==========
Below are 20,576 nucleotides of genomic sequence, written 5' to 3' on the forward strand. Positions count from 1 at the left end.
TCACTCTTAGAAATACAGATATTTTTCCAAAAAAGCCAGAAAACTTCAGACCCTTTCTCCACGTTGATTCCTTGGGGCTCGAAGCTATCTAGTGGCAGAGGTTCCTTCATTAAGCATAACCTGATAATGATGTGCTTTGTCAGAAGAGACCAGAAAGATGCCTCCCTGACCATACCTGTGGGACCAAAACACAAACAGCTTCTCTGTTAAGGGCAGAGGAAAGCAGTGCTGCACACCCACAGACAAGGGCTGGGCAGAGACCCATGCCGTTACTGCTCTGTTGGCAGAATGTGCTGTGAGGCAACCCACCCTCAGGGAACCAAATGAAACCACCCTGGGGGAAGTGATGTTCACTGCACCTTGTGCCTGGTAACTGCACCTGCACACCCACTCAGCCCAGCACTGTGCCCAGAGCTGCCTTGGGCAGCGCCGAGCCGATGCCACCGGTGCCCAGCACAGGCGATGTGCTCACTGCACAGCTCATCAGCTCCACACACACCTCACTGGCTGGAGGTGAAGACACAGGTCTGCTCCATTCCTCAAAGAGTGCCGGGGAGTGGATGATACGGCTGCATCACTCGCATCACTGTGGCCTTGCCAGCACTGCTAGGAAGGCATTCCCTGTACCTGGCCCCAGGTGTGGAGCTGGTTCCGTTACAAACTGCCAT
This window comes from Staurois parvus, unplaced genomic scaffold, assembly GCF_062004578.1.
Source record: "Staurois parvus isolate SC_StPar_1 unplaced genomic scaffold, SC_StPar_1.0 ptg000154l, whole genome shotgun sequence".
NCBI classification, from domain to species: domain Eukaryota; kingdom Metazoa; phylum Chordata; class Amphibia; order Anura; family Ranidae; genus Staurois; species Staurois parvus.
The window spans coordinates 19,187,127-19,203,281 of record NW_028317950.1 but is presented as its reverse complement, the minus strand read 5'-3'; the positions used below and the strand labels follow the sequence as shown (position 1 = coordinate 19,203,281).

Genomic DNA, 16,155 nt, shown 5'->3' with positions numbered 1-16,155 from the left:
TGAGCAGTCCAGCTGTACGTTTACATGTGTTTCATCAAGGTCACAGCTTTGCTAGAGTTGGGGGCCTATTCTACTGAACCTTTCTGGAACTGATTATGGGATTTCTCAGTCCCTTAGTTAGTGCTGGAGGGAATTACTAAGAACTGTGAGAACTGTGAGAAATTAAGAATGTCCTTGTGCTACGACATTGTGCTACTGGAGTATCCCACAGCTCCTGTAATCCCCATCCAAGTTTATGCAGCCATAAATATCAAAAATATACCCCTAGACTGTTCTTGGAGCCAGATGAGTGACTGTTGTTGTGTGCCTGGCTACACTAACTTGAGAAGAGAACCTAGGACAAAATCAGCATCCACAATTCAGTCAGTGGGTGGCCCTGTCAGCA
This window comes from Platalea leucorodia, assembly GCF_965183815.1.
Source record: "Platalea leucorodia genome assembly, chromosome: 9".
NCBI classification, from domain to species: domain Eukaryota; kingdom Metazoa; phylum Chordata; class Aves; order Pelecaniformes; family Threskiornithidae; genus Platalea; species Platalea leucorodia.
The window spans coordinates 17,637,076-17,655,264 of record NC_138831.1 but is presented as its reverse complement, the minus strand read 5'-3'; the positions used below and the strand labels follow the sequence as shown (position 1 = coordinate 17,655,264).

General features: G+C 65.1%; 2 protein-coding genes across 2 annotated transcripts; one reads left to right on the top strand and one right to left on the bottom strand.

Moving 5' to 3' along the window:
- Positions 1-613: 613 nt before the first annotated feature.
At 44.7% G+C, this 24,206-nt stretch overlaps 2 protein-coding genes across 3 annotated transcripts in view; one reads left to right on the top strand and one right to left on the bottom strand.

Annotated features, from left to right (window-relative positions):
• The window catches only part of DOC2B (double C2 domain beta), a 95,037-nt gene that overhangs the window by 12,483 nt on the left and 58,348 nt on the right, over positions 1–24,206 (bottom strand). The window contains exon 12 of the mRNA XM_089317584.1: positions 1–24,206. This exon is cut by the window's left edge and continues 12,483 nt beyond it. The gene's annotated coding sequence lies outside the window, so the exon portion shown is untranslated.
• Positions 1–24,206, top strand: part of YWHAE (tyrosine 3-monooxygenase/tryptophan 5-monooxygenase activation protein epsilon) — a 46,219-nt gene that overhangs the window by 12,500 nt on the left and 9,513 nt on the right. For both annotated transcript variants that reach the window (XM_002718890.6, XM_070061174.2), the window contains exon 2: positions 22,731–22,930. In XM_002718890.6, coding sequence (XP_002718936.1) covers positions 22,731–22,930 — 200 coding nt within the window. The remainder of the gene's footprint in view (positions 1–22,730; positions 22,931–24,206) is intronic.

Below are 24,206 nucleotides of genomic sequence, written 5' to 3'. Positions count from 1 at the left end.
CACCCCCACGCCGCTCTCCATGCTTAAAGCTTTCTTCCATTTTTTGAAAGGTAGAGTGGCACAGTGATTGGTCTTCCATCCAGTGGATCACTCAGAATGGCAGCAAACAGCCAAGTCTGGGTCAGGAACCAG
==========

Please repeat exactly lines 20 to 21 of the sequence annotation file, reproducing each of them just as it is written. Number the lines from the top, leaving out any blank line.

Below are 24,206 nucleotides of genomic sequence, written 5' to 3'. Positions count from 1 at the left end.
CACCCCCACGCCGCTCTCCATGCTTAAAGCTTTCTTCCATTTTTTGAAAGGTAGAGTGGCACAGTGATTGGTCTTCCATCCAGTGGATCACTCAGAATGGCAGCAAACAGCCAAGTCTGGGTCAGGAACCAG